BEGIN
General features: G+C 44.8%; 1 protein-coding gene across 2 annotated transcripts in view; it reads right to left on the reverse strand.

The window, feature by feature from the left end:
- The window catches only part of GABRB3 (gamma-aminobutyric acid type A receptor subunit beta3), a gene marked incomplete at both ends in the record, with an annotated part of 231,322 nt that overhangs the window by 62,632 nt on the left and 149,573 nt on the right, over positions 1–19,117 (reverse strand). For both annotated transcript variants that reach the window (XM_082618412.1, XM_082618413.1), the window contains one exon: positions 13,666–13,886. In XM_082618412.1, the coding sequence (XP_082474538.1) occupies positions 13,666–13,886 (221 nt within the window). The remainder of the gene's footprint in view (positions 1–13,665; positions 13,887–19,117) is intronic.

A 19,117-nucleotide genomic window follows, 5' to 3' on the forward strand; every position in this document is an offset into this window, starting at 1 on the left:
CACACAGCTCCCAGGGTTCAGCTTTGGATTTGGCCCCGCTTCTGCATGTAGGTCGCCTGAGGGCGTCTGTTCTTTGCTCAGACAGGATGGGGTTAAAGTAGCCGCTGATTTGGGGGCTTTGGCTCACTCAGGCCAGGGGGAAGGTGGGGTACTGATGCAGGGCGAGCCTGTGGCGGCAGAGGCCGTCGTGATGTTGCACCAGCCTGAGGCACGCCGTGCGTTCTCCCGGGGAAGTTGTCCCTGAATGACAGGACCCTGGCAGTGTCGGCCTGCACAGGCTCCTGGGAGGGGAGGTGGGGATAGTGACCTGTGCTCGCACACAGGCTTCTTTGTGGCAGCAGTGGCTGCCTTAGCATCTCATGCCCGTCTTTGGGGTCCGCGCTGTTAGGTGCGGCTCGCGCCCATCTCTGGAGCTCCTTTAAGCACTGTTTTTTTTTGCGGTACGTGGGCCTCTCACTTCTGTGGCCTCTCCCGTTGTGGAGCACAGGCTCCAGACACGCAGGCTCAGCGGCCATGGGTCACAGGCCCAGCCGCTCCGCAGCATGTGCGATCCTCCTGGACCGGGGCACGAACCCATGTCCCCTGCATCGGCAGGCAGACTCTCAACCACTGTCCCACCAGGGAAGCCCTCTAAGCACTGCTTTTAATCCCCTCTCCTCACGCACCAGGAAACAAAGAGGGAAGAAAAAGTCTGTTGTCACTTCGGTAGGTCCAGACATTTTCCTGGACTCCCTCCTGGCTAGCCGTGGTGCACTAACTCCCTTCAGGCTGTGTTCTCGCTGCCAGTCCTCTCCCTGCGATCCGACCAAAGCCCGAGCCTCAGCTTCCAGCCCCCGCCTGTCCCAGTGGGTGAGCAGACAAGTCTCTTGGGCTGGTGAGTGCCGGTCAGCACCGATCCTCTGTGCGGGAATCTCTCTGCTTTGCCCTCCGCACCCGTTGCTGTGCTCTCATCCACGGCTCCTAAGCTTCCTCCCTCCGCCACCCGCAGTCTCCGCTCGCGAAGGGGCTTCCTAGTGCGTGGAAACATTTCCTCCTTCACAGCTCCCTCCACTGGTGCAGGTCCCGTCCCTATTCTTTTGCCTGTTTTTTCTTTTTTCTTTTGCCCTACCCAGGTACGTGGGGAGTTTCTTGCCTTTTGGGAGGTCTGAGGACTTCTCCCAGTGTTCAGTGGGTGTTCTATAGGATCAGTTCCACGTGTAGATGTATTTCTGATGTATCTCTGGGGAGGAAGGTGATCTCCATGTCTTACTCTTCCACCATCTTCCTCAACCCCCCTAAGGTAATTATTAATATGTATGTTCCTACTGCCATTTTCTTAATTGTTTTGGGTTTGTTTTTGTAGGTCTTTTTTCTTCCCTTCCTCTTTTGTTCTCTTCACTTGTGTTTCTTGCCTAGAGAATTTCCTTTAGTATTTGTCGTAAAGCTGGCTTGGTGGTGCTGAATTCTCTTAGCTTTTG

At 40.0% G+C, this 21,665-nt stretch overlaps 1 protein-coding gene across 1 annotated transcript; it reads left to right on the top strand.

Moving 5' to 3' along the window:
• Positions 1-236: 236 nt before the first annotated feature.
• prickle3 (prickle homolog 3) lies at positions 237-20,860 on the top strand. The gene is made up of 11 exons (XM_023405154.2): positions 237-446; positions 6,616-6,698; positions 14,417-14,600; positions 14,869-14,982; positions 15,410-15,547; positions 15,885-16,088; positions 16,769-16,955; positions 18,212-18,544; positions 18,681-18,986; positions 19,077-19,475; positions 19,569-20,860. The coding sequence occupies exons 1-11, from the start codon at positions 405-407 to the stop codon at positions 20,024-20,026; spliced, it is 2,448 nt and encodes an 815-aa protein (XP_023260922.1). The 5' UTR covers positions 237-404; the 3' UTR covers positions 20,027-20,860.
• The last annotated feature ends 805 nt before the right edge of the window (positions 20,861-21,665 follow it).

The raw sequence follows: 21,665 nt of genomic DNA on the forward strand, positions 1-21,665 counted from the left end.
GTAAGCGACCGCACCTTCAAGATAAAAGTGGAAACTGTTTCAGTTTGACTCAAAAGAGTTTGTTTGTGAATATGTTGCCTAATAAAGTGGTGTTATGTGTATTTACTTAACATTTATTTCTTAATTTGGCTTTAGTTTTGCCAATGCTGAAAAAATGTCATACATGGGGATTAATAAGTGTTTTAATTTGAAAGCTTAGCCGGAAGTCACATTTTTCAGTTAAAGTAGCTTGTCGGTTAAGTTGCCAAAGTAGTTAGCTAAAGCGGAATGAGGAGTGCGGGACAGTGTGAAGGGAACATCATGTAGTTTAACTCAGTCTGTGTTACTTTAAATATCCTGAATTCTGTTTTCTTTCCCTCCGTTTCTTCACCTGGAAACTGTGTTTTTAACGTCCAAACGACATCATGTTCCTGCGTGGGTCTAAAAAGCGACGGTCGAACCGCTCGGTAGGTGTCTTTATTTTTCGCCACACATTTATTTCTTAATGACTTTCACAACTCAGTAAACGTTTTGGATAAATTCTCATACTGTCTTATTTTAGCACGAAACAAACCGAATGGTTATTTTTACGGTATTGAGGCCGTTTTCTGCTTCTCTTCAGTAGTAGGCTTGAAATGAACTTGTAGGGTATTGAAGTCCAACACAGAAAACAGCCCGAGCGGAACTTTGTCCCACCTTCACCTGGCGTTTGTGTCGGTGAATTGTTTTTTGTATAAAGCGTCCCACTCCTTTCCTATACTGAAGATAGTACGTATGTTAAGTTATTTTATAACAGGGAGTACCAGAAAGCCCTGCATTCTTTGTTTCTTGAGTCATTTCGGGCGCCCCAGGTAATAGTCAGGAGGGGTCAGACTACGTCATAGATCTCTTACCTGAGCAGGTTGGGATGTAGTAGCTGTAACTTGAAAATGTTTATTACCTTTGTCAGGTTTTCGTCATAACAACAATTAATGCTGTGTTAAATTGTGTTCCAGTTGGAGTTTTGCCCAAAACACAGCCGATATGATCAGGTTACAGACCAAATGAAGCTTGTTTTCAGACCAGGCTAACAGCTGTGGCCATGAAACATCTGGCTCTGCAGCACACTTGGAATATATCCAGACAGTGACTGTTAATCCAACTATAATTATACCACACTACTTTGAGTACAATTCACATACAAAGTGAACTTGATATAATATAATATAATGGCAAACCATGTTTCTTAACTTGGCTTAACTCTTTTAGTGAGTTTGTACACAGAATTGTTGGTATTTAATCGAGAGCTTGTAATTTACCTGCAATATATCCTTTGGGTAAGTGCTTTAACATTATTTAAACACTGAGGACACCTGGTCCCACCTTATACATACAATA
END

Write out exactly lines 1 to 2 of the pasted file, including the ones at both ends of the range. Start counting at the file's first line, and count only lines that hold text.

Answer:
General features: G+C 44.8%; 1 protein-coding gene across 2 annotated transcripts in view; it reads right to left on the reverse strand.

The window, feature by feature from the left end: